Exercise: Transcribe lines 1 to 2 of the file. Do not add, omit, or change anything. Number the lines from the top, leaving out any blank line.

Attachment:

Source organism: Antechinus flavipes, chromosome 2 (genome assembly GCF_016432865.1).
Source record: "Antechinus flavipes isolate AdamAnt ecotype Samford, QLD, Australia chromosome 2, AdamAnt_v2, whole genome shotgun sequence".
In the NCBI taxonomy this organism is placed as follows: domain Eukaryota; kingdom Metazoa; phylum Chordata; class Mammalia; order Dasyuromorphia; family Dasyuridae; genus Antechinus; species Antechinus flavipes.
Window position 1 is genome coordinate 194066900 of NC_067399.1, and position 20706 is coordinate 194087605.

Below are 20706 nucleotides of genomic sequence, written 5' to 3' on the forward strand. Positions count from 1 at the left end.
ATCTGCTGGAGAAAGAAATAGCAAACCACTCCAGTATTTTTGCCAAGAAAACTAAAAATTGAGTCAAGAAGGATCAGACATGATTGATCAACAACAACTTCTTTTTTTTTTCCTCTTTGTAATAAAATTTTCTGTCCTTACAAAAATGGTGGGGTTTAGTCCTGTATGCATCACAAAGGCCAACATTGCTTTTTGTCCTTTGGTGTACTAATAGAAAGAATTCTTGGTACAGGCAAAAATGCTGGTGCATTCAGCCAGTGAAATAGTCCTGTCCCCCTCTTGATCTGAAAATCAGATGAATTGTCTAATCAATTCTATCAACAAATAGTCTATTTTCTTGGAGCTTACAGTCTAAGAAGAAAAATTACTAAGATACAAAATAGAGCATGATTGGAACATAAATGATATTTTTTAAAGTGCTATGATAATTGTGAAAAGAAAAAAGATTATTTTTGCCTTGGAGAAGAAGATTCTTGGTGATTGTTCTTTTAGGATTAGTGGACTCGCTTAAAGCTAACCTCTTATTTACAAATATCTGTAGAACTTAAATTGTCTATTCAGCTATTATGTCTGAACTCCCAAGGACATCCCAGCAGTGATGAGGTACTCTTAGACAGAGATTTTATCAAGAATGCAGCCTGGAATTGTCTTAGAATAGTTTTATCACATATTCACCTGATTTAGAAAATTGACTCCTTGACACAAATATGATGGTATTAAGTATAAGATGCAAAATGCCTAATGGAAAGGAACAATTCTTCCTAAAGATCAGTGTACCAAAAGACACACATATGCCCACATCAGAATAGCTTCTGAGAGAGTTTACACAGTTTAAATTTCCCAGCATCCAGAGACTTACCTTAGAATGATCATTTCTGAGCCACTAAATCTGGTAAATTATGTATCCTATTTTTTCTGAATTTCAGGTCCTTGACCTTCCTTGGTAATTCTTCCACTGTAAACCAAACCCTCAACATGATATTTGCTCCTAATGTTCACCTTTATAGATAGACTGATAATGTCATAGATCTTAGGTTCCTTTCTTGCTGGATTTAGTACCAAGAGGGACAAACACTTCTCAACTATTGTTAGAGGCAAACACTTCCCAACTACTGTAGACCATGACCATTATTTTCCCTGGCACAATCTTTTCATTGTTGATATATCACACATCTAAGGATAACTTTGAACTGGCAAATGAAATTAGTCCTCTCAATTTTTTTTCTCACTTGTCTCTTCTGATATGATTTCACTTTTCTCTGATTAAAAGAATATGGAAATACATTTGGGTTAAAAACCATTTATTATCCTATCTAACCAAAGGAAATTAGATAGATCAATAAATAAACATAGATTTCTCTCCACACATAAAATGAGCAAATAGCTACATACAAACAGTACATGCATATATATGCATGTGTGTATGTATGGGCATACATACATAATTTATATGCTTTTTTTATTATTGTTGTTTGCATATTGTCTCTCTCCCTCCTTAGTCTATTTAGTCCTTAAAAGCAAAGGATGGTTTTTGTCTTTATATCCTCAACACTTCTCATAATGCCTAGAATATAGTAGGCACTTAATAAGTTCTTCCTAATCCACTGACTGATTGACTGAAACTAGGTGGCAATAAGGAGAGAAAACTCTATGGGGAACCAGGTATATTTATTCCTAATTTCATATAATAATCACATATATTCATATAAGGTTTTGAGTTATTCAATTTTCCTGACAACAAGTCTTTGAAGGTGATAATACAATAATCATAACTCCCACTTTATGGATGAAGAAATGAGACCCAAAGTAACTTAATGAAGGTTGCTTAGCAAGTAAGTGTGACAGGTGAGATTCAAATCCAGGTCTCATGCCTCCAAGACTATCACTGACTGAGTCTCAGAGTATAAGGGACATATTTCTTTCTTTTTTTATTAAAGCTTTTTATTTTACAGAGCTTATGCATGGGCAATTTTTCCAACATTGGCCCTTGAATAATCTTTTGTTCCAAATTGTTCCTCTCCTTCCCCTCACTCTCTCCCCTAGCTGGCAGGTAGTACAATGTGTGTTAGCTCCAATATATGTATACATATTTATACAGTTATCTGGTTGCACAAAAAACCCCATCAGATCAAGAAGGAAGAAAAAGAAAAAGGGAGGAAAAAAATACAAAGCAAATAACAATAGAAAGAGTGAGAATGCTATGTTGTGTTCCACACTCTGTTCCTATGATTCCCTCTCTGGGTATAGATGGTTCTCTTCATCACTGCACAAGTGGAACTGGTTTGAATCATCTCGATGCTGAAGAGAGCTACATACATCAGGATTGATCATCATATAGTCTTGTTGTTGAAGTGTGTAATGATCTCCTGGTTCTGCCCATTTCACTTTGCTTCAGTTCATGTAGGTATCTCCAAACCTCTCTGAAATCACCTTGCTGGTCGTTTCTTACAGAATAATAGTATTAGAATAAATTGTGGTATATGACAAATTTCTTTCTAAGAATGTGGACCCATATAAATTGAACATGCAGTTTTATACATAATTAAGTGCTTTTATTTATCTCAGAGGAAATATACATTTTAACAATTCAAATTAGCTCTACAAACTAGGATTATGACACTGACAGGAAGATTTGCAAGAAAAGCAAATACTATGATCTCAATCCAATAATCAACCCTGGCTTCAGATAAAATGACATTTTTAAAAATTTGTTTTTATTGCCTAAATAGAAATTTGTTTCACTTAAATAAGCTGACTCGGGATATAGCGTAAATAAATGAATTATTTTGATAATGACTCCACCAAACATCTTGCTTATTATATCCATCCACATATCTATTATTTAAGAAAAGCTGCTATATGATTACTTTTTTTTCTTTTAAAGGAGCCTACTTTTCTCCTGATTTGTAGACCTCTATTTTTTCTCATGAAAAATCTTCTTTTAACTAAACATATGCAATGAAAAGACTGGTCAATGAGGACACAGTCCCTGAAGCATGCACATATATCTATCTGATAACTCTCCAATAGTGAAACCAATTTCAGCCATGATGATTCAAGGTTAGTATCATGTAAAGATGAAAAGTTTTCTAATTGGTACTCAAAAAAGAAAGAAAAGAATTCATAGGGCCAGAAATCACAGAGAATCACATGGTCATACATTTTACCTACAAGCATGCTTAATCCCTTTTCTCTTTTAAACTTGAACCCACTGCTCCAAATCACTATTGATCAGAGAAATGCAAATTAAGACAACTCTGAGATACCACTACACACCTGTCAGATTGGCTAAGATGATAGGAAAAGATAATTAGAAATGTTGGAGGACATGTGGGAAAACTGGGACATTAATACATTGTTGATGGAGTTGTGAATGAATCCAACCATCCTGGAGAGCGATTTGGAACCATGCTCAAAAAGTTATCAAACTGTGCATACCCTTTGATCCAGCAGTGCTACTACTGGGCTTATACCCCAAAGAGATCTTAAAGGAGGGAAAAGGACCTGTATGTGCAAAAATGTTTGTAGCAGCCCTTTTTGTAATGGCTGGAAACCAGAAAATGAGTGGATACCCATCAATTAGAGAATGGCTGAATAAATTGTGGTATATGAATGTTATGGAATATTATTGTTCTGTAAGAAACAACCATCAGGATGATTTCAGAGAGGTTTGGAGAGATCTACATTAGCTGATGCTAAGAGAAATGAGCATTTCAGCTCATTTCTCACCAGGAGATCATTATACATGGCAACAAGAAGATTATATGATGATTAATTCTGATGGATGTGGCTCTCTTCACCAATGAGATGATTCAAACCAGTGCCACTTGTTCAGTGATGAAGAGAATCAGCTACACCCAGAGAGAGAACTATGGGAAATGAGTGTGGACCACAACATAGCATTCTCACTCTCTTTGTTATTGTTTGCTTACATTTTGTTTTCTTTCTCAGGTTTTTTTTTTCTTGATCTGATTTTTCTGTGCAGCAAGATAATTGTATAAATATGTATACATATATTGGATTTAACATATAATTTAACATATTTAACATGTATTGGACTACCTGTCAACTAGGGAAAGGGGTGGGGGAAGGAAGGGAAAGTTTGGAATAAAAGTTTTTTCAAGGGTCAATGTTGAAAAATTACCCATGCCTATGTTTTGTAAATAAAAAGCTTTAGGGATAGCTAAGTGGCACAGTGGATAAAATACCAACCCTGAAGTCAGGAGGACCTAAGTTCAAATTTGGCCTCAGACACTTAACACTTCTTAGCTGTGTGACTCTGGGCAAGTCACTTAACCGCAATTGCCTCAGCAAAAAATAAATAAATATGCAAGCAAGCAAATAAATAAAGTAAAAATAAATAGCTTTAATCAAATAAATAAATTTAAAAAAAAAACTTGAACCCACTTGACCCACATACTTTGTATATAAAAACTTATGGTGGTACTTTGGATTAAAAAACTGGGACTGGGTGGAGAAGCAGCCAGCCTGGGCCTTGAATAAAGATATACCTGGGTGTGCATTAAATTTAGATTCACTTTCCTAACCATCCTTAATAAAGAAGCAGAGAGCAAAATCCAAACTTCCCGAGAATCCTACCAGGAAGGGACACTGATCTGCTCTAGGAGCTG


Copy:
Source organism: Antechinus flavipes, chromosome 2 (genome assembly GCF_016432865.1).
Source record: "Antechinus flavipes isolate AdamAnt ecotype Samford, QLD, Australia chromosome 2, AdamAnt_v2, whole genome shotgun sequence".